External representations of proteins help students build an understanding of structure-function relationships because they cannot be experienced or observed directly [3]. Different types of external representations such as ribbon diagrams, vines, and hydrophobic/polar are used to depict protein structure and function. More than one type of external representation is often needed to improve understanding of a particular protein concept because “there is rarely, if ever, a single representation that is effective for all tasks” [12].

The American Society for Biochemistry and Molecular Biology (ASBMB) published a recommended curriculum for undergraduate biochemistry and molecular biology students that identifies the importance of teaching protein structure-function concepts [13]. The ASBMB also lists skills that students in biochemistry and molecular biology should develop. Two of these skills are important when learning about protein structure and function: 1) the ability to use computers as information and research tools, and 2) an awareness of what resources are available and knowledge of how to use them.

ASBMB's suggested curriculum emphasizes the ability of students to use and interpret external representations of proteins. Research in other scientific disciplines indicates that it is difficult for students to understand external representations of molecules [4, 14–17]. Such difficulty is likely present for students in biochemistry, but few studies have investigated their understanding of external representations. To understand the influence that external representations have on learning of protein structure-function relationships, it is important to study how such relationships are interpreted by students, thus the guiding research questions were as follows.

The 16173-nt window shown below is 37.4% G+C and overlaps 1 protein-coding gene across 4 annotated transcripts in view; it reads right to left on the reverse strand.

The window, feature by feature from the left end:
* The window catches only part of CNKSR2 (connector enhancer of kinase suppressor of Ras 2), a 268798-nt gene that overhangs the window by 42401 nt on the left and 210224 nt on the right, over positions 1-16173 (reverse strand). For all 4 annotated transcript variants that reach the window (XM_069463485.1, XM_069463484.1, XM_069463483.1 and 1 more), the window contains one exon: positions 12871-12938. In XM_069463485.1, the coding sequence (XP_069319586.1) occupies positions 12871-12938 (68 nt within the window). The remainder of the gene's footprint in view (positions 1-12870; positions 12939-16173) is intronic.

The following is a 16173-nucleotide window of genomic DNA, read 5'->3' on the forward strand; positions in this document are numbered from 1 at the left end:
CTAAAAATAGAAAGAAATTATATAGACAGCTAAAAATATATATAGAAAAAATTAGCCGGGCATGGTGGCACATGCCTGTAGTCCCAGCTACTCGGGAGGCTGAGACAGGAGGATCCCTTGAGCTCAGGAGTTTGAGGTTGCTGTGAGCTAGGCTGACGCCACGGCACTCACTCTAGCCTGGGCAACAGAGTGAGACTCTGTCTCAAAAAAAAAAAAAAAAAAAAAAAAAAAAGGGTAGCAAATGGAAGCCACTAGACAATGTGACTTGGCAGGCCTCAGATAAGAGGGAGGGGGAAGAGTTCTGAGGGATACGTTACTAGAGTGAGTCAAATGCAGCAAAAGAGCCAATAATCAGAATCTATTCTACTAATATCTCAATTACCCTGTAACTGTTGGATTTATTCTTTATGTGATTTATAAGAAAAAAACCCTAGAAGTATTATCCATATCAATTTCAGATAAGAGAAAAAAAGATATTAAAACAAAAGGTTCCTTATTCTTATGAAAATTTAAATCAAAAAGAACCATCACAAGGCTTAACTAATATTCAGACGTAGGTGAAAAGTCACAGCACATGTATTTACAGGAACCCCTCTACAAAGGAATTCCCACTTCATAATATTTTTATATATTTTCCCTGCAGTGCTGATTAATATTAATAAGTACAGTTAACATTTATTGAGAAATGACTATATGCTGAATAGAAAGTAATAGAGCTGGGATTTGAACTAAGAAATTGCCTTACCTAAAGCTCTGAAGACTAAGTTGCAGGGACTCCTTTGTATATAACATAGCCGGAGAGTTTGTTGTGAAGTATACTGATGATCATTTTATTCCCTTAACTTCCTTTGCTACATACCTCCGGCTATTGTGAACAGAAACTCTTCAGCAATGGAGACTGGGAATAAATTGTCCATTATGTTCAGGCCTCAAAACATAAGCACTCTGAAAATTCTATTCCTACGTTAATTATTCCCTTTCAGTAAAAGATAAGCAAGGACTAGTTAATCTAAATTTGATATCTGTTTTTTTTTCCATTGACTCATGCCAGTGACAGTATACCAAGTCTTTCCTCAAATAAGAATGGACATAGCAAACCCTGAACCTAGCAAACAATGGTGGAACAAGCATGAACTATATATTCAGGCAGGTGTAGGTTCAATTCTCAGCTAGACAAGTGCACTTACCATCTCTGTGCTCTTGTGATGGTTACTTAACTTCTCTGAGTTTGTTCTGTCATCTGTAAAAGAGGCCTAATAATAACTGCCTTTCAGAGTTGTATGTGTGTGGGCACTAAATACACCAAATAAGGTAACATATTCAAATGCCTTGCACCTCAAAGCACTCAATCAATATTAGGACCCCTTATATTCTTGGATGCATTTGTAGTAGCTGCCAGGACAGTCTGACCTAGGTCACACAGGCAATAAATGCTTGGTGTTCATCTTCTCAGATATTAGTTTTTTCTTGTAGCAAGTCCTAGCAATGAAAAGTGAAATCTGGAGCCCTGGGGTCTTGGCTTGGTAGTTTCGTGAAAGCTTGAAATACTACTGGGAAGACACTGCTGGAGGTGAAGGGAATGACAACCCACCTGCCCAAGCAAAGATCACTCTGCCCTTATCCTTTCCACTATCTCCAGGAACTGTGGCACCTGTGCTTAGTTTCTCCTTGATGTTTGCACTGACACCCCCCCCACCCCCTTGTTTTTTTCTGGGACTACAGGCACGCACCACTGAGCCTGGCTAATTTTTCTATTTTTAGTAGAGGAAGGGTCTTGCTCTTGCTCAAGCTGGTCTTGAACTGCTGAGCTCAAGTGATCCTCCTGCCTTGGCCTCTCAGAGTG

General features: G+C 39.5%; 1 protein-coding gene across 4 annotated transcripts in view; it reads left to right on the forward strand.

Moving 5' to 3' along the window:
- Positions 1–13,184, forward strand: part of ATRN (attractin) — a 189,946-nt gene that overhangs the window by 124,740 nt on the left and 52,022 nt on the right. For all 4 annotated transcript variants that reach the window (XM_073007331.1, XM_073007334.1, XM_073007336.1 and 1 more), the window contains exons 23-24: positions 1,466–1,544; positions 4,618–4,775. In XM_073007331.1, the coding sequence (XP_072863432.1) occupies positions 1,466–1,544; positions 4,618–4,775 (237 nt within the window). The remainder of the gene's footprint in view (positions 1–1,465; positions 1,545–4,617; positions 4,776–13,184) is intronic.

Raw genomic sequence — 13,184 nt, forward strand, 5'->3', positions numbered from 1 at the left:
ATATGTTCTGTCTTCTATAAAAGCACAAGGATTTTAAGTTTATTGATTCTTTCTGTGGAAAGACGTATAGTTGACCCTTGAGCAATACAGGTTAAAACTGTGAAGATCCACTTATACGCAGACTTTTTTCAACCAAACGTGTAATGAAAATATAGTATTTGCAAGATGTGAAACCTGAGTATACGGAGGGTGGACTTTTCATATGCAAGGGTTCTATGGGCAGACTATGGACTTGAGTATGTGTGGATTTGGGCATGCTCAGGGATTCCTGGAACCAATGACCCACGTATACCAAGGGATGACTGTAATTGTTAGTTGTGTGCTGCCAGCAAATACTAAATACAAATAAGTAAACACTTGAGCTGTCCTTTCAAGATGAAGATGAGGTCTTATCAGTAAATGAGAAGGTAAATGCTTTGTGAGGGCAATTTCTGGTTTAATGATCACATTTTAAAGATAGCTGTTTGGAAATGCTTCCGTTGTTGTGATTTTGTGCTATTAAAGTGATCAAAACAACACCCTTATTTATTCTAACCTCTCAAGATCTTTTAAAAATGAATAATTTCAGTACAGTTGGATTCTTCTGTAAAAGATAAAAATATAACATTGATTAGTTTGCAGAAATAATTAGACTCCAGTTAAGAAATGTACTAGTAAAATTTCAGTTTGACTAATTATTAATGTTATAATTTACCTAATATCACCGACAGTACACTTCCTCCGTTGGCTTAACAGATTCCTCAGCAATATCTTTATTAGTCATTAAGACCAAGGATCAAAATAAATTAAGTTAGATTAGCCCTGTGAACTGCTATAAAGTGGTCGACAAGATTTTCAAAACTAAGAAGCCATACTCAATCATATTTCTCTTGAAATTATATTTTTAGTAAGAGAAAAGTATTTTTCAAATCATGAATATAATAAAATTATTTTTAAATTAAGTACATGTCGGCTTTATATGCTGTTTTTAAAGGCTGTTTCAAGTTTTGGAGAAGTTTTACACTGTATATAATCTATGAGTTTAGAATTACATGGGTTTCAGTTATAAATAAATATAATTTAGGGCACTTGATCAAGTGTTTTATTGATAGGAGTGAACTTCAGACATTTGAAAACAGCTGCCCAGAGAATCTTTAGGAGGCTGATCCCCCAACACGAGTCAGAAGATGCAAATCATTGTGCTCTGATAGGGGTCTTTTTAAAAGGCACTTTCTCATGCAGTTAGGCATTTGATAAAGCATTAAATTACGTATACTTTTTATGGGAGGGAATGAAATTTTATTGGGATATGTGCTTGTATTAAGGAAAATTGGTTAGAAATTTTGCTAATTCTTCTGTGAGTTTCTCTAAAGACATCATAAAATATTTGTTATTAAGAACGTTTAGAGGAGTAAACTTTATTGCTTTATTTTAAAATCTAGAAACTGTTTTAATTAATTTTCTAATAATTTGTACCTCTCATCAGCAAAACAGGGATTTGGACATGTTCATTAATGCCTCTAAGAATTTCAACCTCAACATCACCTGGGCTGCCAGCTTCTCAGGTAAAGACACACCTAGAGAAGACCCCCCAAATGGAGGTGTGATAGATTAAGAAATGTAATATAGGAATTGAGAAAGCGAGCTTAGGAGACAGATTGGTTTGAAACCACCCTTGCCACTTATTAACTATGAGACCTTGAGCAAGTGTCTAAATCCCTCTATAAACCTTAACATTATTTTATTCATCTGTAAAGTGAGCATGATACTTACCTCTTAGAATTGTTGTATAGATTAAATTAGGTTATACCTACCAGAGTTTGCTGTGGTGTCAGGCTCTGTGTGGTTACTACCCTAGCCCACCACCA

• 1How do students understand the features and limitations of three types of protein representations for the potassium ion channel—ribbon diagrams, vines diagrams, and hydrophobic/polar surfaces?
  • 2How do students use multiple representations to communicate their ideas about the potassium ion channel's structure and function?

This article focuses on reporting the findings from question one and a subsequent article will describe our findings from question two.


The study used a qualitative approach where the goal was to build a rich description of students' understanding of three types of protein representations [18]. This approach to research originates from the social sciences and uses interviews, observations, and written documents as data sources. It is a valuable approach when focusing on a particular phenomenon of interest such as how students understand external representations of proteins.

Purdue's Institutional Review Board approved the research protocol, which is a necessary requirement for all research involving human subjects. All student names that appear in the findings and discussion section are pseudonyms, but the sex of the respondent was not changed.